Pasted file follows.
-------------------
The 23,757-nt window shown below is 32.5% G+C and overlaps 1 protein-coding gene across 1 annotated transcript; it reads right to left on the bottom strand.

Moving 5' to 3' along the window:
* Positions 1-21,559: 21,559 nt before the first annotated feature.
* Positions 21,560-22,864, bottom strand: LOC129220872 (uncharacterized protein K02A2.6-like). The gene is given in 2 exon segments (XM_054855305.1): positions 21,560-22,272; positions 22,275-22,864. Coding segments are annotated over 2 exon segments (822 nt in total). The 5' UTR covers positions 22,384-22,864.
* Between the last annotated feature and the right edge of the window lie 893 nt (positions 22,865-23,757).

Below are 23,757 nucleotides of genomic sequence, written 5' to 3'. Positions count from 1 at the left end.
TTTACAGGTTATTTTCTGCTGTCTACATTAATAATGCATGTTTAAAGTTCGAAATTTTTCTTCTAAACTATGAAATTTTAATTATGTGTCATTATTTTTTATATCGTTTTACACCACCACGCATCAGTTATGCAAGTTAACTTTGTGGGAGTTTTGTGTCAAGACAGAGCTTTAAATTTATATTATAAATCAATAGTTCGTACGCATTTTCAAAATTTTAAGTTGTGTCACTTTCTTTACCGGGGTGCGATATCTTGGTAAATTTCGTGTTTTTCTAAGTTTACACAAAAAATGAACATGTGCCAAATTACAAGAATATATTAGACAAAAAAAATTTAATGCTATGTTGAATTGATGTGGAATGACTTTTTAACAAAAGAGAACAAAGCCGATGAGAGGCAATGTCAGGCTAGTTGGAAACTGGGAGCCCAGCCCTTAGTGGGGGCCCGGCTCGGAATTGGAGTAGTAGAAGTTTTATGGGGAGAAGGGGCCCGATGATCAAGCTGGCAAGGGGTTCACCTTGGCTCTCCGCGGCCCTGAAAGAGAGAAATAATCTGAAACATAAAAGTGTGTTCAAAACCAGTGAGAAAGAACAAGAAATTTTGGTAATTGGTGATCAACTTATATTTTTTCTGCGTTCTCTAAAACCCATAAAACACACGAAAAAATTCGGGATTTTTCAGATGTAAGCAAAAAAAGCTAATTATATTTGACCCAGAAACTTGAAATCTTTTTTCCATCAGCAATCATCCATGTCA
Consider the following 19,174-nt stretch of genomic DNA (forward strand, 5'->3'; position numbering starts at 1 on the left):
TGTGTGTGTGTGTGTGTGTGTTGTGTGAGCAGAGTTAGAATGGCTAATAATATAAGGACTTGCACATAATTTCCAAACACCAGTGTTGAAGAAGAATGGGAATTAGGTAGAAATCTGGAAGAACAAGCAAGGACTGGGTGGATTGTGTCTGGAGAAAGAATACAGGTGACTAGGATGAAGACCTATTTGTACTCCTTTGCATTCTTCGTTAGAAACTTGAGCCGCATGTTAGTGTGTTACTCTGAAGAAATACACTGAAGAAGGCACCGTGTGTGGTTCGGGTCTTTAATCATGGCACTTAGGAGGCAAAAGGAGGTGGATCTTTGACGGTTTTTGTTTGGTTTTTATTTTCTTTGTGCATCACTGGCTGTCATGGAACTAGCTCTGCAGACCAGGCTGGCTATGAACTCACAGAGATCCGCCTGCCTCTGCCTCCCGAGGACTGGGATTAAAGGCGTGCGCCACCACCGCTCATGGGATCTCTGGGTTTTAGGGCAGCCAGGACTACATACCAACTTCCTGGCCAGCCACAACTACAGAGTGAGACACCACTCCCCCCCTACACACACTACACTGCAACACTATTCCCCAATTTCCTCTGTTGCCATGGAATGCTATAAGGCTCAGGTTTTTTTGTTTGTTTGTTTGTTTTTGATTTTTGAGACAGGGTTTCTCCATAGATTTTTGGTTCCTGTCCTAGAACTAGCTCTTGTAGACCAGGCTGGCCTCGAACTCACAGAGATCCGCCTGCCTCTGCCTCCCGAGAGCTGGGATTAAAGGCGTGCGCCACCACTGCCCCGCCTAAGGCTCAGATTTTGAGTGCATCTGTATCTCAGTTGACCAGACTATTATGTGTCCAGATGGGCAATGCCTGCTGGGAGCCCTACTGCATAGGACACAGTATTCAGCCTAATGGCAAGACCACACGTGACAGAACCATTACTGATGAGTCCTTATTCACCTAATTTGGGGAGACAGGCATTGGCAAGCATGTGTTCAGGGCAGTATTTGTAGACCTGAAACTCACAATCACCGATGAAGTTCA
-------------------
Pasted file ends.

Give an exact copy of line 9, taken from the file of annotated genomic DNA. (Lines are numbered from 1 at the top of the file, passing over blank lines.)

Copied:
TGTGTGTGTGTGTGTGTGTGTTGTGTGAGCAGAGTTAGAATGGCTAATAATATAAGGACTTGCACATAATTTCCAAACACCAGTGTTGAAGAAGAATGGGAATTAGGTAGAAATCTGGAAGAACAAGCAAGGACTGGGTGGATTGTGTCTGGAGAAAGAATACAGGTGACTAGGATGAAGACCTATTTGTACTCCTTTGCATTCTTCGTTAGAAACTTGAGCCGCATGTTAGTGTGTTACTCTGAAGAAATACACTGAAGAAGGCACCGTGTGTGGTTCGGGTCTTTAATCATGGCACTTAGGAGGCAAAAGGAGGTGGATCTTTGACGGTTTTTGTTTGGTTTTTATTTTCTTTGTGCATCACTGGCTGTCATGGAACTAGCTCTGCAGACCAGGCTGGCTATGAACTCACAGAGATCCGCCTGCCTCTGCCTCCCGAGGACTGGGATTAAAGGCGTGCGCCACCACCGCTCATGGGATCTCTGGGTTTTAGGGCAGCCAGGACTACATACCAACTTCCTGGCCAGCCACAACTACAGAGTGAGACACCACTCCCCCCCTACACACACTACACTGCAACACTATTCCCCAATTTCCTCTGTTGCCATGGAATGCTATAAGGCTCAGGTTTTTTTGTTTGTTTGTTTGTTTTTGATTTTTGAGACAGGGTTTCTCCATAGATTTTTGGTTCCTGTCCTAGAACTAGCTCTTGTAGACCAGGCTGGCCTCGAACTCACAGAGATCCGCCTGCCTCTGCCTCCCGAGAGCTGGGATTAAAGGCGTGCGCCACCACTGCCCCGCCTAAGGCTCAGATTTTGAGTGCATCTGTATCTCAGTTGACCAGACTATTATGTGTCCAGATGGGCAATGCCTGCTGGGAGCCCTACTGCATAGGACACAGTATTCAGCCTAATGGCAAGACCACACGTGACAGAACCATTACTGATGAGTCCTTATTCACCTAATTTGGGGAGACAGGCATTGGCAAGCATGTGTTCAGGGCAGTATTTGTAGACCTGAAACTCACAATCACCGATGAAGTTCA